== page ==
So, it's time. Past time, really. And I was intending to do this today while the Amanda was at work and the house was empty... but my recently mostly healed foot decided to remind me that I use it a lot getting down on the floor and standing back up... so, it's getting done tomorrow when Amanda's home and can ensure that I don't end up wallowing on the floor like a flipped over turtle.

31 January, 2020

Domestic Projects: The Abandoned Garden

Besides cleaning toilets, yard work is my least favorite thing to do, mostly because yard work, like cleaning toilets, is a never ending job. Grass is a pernicious weed that always needs mowing and is good for next to nothing. But if you don't keep the grass manicured, then neighbors complain and municipalities get involved.  I have one neighbor who mows maybe twice a season; the neighbor on the other side mows twice a day.

The truth is, I'm not a good homeowner. I'm just
not. manicuring lawns that serve no purpose other than giving me something to do and judge my manhood by hold no interest for me. It's not for the lack of trying. The futility of it drives me crazy. It's reflective of the futility of middle class pretensions, the futility of the so-called American Dream, the futility of living a life defined by a collective notion of success that's convinced us we're exchanging time in our "working years" for a well-earned "rest" when our working days are done. It's chasing a commercial... a manicured, curated, and fabricated lie.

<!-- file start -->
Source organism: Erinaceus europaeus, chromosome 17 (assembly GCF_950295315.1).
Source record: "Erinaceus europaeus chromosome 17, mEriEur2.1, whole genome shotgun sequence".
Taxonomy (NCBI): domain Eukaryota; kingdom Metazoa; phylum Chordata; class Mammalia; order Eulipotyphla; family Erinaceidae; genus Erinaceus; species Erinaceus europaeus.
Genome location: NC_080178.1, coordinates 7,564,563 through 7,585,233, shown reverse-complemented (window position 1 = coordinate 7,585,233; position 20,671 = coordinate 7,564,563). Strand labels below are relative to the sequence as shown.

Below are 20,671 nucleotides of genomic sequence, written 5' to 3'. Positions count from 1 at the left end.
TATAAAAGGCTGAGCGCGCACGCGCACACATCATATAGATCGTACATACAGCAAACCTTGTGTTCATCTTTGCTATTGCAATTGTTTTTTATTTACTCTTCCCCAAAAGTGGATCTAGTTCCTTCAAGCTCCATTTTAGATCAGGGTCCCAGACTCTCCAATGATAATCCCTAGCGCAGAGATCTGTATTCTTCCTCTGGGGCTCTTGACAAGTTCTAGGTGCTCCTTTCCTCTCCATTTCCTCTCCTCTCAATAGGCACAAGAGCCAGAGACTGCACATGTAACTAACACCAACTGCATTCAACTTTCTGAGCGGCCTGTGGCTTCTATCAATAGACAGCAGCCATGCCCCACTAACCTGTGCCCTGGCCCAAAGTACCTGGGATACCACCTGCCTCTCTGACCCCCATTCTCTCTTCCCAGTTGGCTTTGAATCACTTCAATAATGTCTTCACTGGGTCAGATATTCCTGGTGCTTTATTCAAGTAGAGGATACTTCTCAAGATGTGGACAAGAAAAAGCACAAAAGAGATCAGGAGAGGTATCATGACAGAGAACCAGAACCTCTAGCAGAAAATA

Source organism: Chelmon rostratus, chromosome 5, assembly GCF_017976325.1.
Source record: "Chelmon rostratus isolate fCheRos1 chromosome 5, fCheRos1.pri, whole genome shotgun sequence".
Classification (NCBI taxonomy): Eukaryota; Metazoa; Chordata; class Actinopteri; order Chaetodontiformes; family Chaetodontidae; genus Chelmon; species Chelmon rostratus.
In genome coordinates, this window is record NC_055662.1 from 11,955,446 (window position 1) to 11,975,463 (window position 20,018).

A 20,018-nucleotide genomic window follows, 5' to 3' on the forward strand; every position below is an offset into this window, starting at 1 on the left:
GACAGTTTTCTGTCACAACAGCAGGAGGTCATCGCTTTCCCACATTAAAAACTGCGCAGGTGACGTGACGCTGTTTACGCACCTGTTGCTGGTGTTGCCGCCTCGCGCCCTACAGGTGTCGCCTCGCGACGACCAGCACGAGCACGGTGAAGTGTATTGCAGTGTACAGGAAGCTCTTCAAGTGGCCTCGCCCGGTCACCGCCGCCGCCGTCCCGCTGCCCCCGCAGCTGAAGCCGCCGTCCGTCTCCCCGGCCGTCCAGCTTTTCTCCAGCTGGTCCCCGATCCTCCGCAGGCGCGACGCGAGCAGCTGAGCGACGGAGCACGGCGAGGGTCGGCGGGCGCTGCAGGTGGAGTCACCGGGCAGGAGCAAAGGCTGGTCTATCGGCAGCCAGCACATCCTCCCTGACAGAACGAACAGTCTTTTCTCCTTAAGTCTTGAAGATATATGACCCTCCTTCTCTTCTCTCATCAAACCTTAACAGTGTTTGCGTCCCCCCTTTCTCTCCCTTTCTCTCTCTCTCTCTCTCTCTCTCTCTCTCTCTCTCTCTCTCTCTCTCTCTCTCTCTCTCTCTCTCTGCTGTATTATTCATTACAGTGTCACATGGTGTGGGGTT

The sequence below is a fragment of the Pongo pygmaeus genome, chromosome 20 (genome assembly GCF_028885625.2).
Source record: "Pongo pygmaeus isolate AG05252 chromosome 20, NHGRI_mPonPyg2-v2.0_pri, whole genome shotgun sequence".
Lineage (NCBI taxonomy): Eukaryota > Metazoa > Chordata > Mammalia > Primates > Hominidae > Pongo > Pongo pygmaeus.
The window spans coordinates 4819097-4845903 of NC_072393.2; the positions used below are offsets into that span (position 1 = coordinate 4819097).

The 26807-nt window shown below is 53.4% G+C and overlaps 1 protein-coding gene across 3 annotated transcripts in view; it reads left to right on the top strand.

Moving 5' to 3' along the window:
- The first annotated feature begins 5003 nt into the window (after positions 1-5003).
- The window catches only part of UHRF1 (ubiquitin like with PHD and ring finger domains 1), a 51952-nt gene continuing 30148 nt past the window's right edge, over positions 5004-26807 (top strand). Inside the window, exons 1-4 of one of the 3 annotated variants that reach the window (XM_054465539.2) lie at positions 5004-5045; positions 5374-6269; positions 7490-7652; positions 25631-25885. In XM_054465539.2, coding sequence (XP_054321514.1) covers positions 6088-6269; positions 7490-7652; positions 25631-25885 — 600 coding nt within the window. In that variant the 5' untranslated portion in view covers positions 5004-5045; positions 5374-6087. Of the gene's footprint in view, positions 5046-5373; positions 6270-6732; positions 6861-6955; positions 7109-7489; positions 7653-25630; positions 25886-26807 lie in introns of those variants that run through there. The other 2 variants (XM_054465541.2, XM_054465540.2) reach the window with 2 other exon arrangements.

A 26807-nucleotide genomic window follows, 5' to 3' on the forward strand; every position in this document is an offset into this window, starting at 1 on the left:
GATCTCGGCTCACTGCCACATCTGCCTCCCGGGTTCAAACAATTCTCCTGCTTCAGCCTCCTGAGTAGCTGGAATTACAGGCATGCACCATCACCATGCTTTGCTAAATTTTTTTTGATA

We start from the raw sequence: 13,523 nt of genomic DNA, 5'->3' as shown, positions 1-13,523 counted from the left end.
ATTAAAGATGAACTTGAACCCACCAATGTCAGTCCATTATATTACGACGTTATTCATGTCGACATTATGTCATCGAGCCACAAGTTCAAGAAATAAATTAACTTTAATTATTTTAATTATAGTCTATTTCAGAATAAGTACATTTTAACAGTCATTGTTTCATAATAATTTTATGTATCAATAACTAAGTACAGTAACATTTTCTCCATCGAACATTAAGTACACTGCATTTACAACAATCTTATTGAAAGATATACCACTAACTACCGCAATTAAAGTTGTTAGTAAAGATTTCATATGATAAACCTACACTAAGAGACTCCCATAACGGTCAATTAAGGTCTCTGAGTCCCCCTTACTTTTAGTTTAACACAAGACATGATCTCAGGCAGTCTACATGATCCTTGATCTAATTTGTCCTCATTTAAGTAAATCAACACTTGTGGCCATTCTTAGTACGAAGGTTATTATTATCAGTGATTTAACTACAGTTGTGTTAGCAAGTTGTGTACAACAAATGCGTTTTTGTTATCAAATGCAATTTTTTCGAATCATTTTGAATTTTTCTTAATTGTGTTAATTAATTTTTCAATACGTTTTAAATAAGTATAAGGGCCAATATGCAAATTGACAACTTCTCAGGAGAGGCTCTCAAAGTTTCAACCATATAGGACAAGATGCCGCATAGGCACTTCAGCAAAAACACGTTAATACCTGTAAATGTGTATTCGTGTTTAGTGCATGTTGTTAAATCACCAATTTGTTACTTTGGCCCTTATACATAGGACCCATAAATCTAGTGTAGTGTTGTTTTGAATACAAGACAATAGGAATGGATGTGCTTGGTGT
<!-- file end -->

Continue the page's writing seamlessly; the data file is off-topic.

Lately, I'm starting to think there may be art in maintaining a relationship with the space where you live. As it happens, I've wandered into home ownership. Amanda and I have had fairly successful vegetable gardens in the past and we are going to take a run at it again this year.  I keep thinking, though, that there has to be more I can do with the bit of space I've been given stewardship over besides the bare minimum to keep the city off my back.

So I've decided to create a garden. A real one. But since I don't have piles and piles of disposable income around, I've got to do it on the cheap. 

I'm calling it The Abandoned Garden.

Over the next few weeks, I'm going to posting sketches... probably not good ones, since I can't draw for shit... of my initial plans. My goal is to use materials we have on hand, things we can trade for, and materials that are other people's leftovers, or things that are found or abandoned.  My goal is a garden... and a yard... that is both beautiful AND functional -- and something representational of the life Amanda and I are building together.

The core of The Abandoned Garden project:

  • a simple but well planned vegetable and herb garden;
  • a rain garden along left fence;
  • small red clover instead of grass; and
  • a demarcated stone path.

We're also going to be tearing down the shed, which is barely a shed at this point, anyway.

I hope you keep reading and follow the journey. I'm starting with very little knowledge of the process, but I'm a good researcher and not afraid of work I care about. 

Poetry is found in all kinds places, in all kinds of forms. I hope you'll come along as we work to compose this one.